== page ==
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QCM modeling

The modern quartz crystal microbalances (also known as "QCM-D" for quartz crystal microbalance with dissipation monitoring) are now widely used. The interpretation of the data (shifts in frequency and half bandwidth, Δf and ΔΓ, on a series of harmonics) is still somewhat challenging.For planar layered systems, a standard model exists that predicts the values of Δf and ΔΓ (or also of Δf and ΔD with D the "dissipation factor") for a given geometry and given viscoelastic constants. The problem is inversion. It is often not trivial to derive statements about the sample from the data sets {Δf, ΔΓ}. Inversion is particularly difficult if the viscoelastic parameters depend on the frequency and if the investigated layer is in a liquid environment. Both are the case for many interesting samples (especially for the bioadsorbates).Inversion is difficult, but it is not always impossible. For planar films in air, robust statements are possible if the film thickness is between about 20 and 1000 nm. Models can also sometimes be fitted for films in liquids, although the requirements cannot be summarized in one sentence.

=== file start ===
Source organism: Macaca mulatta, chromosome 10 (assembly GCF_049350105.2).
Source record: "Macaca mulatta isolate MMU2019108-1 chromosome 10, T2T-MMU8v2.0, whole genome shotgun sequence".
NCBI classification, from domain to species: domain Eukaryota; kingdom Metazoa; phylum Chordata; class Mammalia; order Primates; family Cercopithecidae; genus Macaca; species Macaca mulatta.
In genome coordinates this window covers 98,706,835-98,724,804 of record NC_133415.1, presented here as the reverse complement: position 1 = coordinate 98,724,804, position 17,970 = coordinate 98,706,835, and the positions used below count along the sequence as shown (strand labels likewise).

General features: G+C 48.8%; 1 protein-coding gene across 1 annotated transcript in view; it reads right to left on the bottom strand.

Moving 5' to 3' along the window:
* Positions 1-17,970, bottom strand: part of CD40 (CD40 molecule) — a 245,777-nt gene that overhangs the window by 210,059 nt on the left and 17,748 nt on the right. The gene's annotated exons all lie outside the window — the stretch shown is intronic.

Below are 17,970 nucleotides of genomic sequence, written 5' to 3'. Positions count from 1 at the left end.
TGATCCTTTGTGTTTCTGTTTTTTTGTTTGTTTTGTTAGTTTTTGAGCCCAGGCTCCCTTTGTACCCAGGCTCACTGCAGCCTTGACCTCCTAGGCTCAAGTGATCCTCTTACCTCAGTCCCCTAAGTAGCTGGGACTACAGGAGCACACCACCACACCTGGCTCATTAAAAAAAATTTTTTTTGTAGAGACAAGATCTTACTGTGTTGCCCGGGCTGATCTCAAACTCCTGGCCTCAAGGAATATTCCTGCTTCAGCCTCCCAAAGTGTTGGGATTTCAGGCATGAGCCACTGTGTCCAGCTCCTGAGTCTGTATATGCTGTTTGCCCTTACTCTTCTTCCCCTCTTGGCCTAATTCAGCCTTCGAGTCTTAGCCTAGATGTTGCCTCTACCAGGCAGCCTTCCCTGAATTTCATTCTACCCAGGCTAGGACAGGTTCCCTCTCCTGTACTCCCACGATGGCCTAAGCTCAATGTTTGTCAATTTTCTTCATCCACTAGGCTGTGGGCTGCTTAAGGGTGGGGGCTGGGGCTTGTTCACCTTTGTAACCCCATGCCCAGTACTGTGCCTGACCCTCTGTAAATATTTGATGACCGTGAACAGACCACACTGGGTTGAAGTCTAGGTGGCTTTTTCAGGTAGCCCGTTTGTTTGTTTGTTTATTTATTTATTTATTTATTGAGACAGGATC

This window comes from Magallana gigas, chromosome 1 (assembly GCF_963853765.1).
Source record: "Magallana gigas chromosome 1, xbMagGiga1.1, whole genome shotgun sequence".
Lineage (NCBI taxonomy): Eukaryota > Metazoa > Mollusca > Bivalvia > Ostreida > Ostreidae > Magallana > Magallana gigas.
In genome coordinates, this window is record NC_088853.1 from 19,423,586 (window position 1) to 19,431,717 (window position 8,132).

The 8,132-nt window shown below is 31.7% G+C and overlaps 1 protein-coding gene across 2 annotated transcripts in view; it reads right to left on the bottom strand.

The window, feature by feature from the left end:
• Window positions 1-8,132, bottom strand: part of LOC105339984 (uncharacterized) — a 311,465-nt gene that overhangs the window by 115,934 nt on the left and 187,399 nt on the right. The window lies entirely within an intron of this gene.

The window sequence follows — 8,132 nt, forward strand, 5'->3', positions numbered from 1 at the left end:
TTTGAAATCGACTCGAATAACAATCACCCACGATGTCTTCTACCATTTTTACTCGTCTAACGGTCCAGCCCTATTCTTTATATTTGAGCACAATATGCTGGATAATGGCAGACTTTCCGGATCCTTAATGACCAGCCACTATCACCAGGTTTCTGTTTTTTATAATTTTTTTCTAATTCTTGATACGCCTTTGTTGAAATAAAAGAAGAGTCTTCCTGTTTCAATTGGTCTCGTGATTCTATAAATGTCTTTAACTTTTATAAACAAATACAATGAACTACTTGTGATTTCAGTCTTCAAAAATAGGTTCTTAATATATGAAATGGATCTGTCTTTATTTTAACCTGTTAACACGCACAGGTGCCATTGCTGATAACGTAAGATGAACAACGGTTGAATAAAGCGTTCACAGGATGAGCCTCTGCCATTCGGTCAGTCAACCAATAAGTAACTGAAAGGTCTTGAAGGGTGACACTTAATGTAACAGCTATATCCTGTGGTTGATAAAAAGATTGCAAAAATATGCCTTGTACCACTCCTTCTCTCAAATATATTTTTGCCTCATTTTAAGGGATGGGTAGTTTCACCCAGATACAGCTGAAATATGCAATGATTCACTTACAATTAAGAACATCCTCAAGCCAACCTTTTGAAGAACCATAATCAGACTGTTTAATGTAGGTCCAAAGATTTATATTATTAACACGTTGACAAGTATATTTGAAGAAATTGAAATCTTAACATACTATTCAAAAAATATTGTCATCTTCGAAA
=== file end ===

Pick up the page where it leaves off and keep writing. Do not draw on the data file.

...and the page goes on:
We have transferred our fit program to Python and made it available on the web.1,2 It is called PyQTM. The source code can be viewed. There is a detailed error analysis. Data files can be imported from different platforms. Fig. 1 shows the user interface. The algorithm, its performance and its limitations are described in [3].

Further links

[1] pyQTM Software (download)
[3] Johannsmann, D.; Langhoff, A.; Leppin, C.; Reviakine, I.; Maan, A. M. C., Effect of Noise on Determining Ultrathin-Film Parameters from QCM-D Data with the Viscoelastic Model. Sensors 2023, 23(3), 1348.

Here you can find documents on the behavior of complex samples on shear wave sonicators